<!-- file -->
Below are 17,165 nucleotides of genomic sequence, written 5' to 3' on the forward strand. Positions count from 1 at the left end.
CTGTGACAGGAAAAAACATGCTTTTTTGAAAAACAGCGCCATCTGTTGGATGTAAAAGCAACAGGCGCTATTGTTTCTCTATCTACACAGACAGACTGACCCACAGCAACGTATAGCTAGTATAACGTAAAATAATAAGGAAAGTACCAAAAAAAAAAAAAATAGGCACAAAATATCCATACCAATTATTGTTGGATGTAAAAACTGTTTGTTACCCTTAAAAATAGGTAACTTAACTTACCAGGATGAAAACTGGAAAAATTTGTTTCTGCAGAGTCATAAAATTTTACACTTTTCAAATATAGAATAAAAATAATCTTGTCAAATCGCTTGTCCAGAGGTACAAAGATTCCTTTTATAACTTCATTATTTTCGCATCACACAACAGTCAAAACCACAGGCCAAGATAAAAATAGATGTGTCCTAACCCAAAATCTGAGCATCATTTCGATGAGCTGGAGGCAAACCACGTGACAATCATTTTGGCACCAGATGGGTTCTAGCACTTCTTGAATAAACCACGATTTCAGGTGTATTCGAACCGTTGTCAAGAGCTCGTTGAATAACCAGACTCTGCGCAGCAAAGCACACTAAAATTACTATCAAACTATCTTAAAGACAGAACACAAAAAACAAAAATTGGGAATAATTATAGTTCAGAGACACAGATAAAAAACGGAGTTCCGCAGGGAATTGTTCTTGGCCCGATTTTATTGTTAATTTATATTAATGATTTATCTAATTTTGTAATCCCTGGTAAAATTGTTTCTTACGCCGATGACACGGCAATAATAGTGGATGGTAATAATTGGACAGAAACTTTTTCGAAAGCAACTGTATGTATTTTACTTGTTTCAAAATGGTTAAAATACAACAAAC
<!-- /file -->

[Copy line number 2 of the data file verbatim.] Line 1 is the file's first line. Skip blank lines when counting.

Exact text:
CTGTGACAGGAAAAAACATGCTTTTTTGAAAAACAGCGCCATCTGTTGGATGTAAAAGCAACAGGCGCTATTGTTTCTCTATCTACACAGACAGACTGACCCACAGCAACGTATAGCTAGTATAACGTAAAATAATAAGGAAAGTACCAAAAAAAAAAAAAATAGGCACAAAATATCCATACCAATTATTGTTGGATGTAAAAACTGTTTGTTACCCTTAAAAATAGGTAACTTAACTTACCAGGATGAAAACTGGAAAAATTTGTTTCTGCAGAGTCATAAAATTTTACACTTTTCAAATATAGAATAAAAATAATCTTGTCAAATCGCTTGTCCAGAGGTACAAAGATTCCTTTTATAACTTCATTATTTTCGCATCACACAACAGTCAAAACCACAGGCCAAGATAAAAATAGATGTGTCCTAACCCAAAATCTGAGCATCATTTCGATGAGCTGGAGGCAAACCACGTGACAATCATTTTGGCACCAGATGGGTTCTAGCACTTCTTGAATAAACCACGATTTCAGGTGTATTCGAACCGTTGTCAAGAGCTCGTTGAATAACCAGACTCTGCGCAGCAAAGCACACTAAAATTACTATCAAACTATCTTAAAGACAGAACACAAAAAACAAAAATTGGGAATAATTATAGTTCAGAGACACAGATAAAAAACGGAGTTCCGCAGGGAATTGTTCTTGGCCCGATTTTATTGTTAATTTATATTAATGATTTATCTAATTTTGTAATCCCTGGTAAAATTGTTTCTTACGCCGATGACACGGCAATAATAGTGGATGGTAATAATTGGACAGAAACTTTTTCGAAAGCAACTGTATGTATTTTACTTGTTTCAAAATGGTTAAAATACAACAAAC